I recently had the chance to sit down and chop it up with a long time friend of mine, Baron Davis, of the Los Angeles Clippers. Baron and I went to UCLA together back in the 90’s and I always had a tremendous amount of respect for the committment he has towards his community. I have watched him grow over the years and his committment just gets stronger and stronger. It is no surprise that Baron has become a leader, on and off the court. This is one of the realest dudes I know.
My grandfather will always be the strongest male figure in my life. And while he isn’t here today, I still think of all the times we spent together and all the great advice he gave to me. As I got older, it was people like Bobby Watson, Thaddeus McGrew, and Daryl Roper who really helped me grow as a person, and as a basketball player. Through sports, I learned that life was much bigger than what I perceived, and any trouble I might get in on the streets was not worth the disappointment to those that cared about me. My experiences on different teams, the travel, and the mentorship I received all helped develop the person I am today, both on and off the court. To take risks and avoid shortcuts, work hard, and to always surround myself with a good team are lessons I will never forget.
When you were growing up, what happened to your friends who didn’t have a mentor?
For those that didn’t have any guidance, a lot of them succumbed to the violence in the inner-city. Many of the people I know without mentors are in jail, dead, or still around, but just “existing” in the cycle of violence and poverty.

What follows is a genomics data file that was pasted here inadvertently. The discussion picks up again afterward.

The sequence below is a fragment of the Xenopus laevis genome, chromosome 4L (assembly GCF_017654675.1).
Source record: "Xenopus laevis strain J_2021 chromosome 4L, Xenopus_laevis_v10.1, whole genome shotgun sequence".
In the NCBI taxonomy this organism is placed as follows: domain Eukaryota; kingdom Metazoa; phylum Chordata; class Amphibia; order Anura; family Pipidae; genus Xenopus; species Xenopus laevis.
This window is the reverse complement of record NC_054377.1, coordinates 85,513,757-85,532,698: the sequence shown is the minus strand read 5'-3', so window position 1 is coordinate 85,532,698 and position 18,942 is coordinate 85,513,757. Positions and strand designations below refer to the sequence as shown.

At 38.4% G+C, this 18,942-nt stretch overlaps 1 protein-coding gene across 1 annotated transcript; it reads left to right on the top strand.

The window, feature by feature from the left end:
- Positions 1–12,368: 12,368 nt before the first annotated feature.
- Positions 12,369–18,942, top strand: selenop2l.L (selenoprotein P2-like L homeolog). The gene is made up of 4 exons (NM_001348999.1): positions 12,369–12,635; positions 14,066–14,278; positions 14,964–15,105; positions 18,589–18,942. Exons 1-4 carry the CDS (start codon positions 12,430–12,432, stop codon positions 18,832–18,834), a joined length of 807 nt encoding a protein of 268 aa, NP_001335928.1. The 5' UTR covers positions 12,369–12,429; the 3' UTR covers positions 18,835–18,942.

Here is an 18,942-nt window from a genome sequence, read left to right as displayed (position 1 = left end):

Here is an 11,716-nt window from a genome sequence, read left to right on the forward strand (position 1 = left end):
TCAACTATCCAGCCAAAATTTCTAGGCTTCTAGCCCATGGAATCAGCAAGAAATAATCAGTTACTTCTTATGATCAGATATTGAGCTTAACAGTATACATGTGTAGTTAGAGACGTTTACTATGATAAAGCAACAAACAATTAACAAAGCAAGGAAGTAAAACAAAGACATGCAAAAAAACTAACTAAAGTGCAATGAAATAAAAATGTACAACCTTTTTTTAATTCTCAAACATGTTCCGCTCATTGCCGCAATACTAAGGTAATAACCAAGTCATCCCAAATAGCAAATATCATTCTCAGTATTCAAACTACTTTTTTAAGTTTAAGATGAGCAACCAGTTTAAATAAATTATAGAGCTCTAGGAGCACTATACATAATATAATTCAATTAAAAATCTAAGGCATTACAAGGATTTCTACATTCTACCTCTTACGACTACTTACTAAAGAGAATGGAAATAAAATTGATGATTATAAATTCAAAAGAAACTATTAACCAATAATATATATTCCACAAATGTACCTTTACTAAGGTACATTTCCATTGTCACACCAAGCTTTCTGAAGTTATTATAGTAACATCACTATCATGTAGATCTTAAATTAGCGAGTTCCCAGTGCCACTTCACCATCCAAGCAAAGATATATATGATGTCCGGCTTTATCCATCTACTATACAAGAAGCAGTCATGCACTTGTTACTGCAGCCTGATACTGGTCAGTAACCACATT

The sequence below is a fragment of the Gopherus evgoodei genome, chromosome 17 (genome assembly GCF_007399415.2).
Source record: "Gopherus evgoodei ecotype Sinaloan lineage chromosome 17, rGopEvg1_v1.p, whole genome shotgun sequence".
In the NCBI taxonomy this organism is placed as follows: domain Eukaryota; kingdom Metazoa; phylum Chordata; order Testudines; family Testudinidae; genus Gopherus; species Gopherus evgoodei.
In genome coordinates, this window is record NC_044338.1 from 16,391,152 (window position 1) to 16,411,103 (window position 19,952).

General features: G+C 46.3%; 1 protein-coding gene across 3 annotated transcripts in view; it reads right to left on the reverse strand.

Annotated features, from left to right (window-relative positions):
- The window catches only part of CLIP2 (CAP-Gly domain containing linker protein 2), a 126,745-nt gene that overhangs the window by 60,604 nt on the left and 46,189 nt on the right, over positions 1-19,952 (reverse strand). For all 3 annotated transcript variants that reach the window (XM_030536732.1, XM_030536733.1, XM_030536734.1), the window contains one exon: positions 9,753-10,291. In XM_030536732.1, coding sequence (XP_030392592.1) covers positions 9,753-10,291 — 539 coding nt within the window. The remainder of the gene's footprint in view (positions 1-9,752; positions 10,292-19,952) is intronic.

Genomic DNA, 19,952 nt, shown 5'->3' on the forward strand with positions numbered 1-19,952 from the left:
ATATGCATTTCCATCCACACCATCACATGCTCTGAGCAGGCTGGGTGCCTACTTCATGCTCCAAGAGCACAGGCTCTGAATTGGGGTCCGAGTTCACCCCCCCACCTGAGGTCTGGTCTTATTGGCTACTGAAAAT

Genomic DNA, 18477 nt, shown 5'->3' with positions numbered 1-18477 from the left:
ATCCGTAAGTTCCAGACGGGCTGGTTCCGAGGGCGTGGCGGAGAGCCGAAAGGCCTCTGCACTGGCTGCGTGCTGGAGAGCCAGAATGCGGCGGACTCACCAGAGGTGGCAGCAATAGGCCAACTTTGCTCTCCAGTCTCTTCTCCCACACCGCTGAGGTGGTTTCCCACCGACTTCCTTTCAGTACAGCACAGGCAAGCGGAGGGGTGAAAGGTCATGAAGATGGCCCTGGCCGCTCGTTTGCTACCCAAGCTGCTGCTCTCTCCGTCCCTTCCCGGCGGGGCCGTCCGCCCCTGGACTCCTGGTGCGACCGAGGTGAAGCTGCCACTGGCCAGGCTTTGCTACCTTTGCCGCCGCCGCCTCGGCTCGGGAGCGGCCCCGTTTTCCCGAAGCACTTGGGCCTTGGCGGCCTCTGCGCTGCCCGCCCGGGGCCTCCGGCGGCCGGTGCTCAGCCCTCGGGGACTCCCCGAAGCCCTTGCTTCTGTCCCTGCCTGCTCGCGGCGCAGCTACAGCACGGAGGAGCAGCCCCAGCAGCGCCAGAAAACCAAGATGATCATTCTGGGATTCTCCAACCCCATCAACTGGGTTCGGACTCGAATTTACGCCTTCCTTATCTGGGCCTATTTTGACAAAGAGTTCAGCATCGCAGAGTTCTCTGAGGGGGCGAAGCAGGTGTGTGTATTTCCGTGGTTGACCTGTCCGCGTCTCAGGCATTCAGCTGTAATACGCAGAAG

What advice would you give young people who might need a mentor.
Regardless of how young or old you are, everyone can use a mentor. Know that it’s ok to ask for help. Find someone you can trust, and then be open to the advice of people who have been down a similar road. Someone you can share your concerns, dreams, and ideas with is extremely valuable to development, and then someday, you can return the favor to someone else looking for a mentor. And while it’s great to have success on the court, it’s even better to be a champion in all aspects of your own life. I encourage young kids to always “LIVE WITH INTENTION, PLAY WITH HEART, and WALK WITH SWAGGER.”
What have you done to mentor young people now that you are in the NBA?
I think the NBA does a great job of ensuring that players are involved in charitable causes, but for myself, I though it was important to begin my own foundation and do more than just what was asked of us through the league. I started ‘Rising Stars of America’ to provide a platform for young kids to be active in sports and activities. The mission of RSOA is to utilize athletics as a means of teaching ethical, social values and life skills through mentorship and positive role modeling to today’s youth. Its not just kids in the inner-cities that need mentoring, everyone needs people they can rely on, and my focus with RSOA is to make sports